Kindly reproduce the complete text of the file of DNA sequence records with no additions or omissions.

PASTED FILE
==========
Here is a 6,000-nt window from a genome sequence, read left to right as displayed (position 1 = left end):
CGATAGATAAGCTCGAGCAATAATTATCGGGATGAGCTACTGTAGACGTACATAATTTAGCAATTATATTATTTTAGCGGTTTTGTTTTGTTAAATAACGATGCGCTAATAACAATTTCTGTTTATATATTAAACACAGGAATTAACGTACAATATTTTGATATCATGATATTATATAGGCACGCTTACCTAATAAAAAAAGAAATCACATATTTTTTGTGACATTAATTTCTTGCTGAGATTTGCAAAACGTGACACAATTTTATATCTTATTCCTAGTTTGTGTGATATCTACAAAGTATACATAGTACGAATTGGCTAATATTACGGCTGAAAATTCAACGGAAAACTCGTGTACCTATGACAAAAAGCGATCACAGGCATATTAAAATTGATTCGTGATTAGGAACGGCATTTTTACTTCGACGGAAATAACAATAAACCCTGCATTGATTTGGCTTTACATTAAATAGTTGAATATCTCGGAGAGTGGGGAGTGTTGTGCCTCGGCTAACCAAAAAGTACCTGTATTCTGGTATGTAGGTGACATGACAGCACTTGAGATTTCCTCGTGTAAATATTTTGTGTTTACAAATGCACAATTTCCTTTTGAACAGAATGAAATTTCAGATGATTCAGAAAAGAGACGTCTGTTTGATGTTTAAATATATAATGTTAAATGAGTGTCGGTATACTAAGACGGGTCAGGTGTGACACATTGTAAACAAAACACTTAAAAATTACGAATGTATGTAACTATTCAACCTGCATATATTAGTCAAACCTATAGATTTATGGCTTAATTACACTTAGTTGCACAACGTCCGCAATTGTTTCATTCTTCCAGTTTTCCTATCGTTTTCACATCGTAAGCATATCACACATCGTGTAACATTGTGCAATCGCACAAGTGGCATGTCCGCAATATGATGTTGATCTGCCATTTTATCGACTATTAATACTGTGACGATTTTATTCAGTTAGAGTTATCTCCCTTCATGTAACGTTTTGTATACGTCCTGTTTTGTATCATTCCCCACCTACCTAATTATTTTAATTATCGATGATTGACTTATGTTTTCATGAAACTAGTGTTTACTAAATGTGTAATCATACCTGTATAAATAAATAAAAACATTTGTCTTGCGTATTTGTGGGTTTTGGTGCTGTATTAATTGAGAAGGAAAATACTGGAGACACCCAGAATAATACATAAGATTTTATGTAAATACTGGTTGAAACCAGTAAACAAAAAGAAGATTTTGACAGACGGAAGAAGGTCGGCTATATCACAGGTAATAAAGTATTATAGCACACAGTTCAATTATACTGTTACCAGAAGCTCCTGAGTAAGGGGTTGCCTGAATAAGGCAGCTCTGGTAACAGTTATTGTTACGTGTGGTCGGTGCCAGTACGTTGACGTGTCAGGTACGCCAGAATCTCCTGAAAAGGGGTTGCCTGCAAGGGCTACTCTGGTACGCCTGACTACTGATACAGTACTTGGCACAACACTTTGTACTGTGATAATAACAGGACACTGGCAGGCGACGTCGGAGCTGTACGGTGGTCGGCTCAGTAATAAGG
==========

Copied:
Here is a 6,000-nt window from a genome sequence, read left to right as displayed (position 1 = left end):
CGATAGATAAGCTCGAGCAATAATTATCGGGATGAGCTACTGTAGACGTACATAATTTAGCAATTATATTATTTTAGCGGTTTTGTTTTGTTAAATAACGATGCGCTAATAACAATTTCTGTTTATATATTAAACACAGGAATTAACGTACAATATTTTGATATCATGATATTATATAGGCACGCTTACCTAATAAAAAAAGAAATCACATATTTTTTGTGACATTAATTTCTTGCTGAGATTTGCAAAACGTGACACAATTTTATATCTTATTCCTAGTTTGTGTGATATCTACAAAGTATACATAGTACGAATTGGCTAATATTACGGCTGAAAATTCAACGGAAAACTCGTGTACCTATGACAAAAAGCGATCACAGGCATATTAAAATTGATTCGTGATTAGGAACGGCATTTTTACTTCGACGGAAATAACAATAAACCCTGCATTGATTTGGCTTTACATTAAATAGTTGAATATCTCGGAGAGTGGGGAGTGTTGTGCCTCGGCTAACCAAAAAGTACCTGTATTCTGGTATGTAGGTGACATGACAGCACTTGAGATTTCCTCGTGTAAATATTTTGTGTTTACAAATGCACAATTTCCTTTTGAACAGAATGAAATTTCAGATGATTCAGAAAAGAGACGTCTGTTTGATGTTTAAATATATAATGTTAAATGAGTGTCGGTATACTAAGACGGGTCAGGTGTGACACATTGTAAACAAAACACTTAAAAATTACGAATGTATGTAACTATTCAACCTGCATATATTAGTCAAACCTATAGATTTATGGCTTAATTACACTTAGTTGCACAACGTCCGCAATTGTTTCATTCTTCCAGTTTTCCTATCGTTTTCACATCGTAAGCATATCACACATCGTGTAACATTGTGCAATCGCACAAGTGGCATGTCCGCAATATGATGTTGATCTGCCATTTTATCGACTATTAATACTGTGACGATTTTATTCAGTTAGAGTTATCTCCCTTCATGTAACGTTTTGTATACGTCCTGTTTTGTATCATTCCCCACCTACCTAATTATTTTAATTATCGATGATTGACTTATGTTTTCATGAAACTAGTGTTTACTAAATGTGTAATCATACCTGTATAAATAAATAAAAACATTTGTCTTGCGTATTTGTGGGTTTTGGTGCTGTATTAATTGAGAAGGAAAATACTGGAGACACCCAGAATAATACATAAGATTTTATGTAAATACTGGTTGAAACCAGTAAACAAAAAGAAGATTTTGACAGACGGAAGAAGGTCGGCTATATCACAGGTAATAAAGTATTATAGCACACAGTTCAATTATACTGTTACCAGAAGCTCCTGAGTAAGGGGTTGCCTGAATAAGGCAGCTCTGGTAACAGTTATTGTTACGTGTGGTCGGTGCCAGTACGTTGACGTGTCAGGTACGCCAGAATCTCCTGAAAAGGGGTTGCCTGCAAGGGCTACTCTGGTACGCCTGACTACTGATACAGTACTTGGCACAACACTTTGTACTGTGATAATAACAGGACACTGGCAGGCGACGTCGGAGCTGTACGGTGGTCGGCTCAGTAATAAGG